William John Carroll has focused his practice on labor and employment law. He puts his extensive experience to work representing employers in trial and appellate courts, and before a wide range of state and federal agencies.
He represents clients from a variety of industries — including high technology, financial, manufacturing, transportation, higher education and retail – who benefit from his knowledgeable advice and effective counsel.
Will has successfully tried jury and non-jury trials alleging discrimination, retaliation, and other employment claims. He has argued on behalf of employers before the California Supreme Court on several occasions, and has a distinguished record of appellate advocacy in both state and federal courts of appeal.
While Will’s practice encompasses all aspects of employment law, he is especially experienced in litigating complex wage and other class and collective actions.
Beyond the litigation context, Will routinely advises California employers regarding preventive personnel practices, wage and hour issues, employee terminations, internal harassment and retaliation complaints, reductions in force and all other aspects of the employment relationship. He also conducts workplace investigations and compliance audits.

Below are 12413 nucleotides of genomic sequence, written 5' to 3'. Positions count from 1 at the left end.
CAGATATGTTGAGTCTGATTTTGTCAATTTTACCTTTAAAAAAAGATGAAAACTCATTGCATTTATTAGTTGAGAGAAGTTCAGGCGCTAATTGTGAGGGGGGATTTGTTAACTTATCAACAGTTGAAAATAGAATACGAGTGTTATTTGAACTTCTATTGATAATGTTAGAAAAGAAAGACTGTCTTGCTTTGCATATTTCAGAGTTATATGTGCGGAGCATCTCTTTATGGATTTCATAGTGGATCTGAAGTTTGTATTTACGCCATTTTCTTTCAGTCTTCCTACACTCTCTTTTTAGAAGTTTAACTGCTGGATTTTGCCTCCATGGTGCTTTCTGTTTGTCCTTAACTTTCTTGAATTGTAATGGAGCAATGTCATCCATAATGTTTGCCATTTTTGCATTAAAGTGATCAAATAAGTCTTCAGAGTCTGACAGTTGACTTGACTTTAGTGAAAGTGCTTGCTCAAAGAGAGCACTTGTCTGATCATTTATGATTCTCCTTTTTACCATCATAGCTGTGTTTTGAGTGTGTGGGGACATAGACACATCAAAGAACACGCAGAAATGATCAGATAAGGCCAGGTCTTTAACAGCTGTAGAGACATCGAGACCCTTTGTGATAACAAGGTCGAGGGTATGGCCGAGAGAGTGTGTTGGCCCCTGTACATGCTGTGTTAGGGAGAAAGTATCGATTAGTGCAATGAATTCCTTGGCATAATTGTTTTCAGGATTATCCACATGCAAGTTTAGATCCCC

Will also regularly counsels companies on employee mobility and trade secret misappropriation issues, such as employee raiding and solicitation matters, the interpretation and enforceability of non-compete agreements, and counsels clients seeking to minimize the risks associated with hiring competitors’ employees.
- Will defeated a class certification sought by a putative class of hair models who alleged that a cosmetics company misclassified them as independent contractors.
- When a putative class of workers brought donning and doffing wage and hour claims against a large pharmaceutical manufacturer, Will succeeded in achieving a favorable class-wide settlement.
- Will obtained summary judgment on Fourth Amendment claims brought by a putative class alleging civil rights violations against a public university.
- Will argued before the California Supreme Court in seeking affirmation of summary judgment in the employer’s favor in a class action seeking imposition of “waiting time” penalties for failure to pay temporary workers within 24 hours of completion of their work. Smith v. Superior Court, 39 Cal.4th 77 (2006).
- University of Michigan Law School, J.D., 1982
- University of Notre Dame, B.A., 1979
- U.S. Supreme Court
- U.S. Court of Appeals for the Ninth Circuit
- U.S. Court of Appeals for the Tenth Circuit
- U.S. District Court for the Eastern District of California
- U.S. District Court for the Central District of California
- U.S. District Court for the Northern District of California
- U.S. District Court for the Southern District of California
- American Bar Association, Section of Labor and Employment Law
- Bar Association of San Francisco
- National Association of College and University Attorneys, Committee on Legal Education
- State Bar of California, Labor and Employment Law Section
Rate : $$$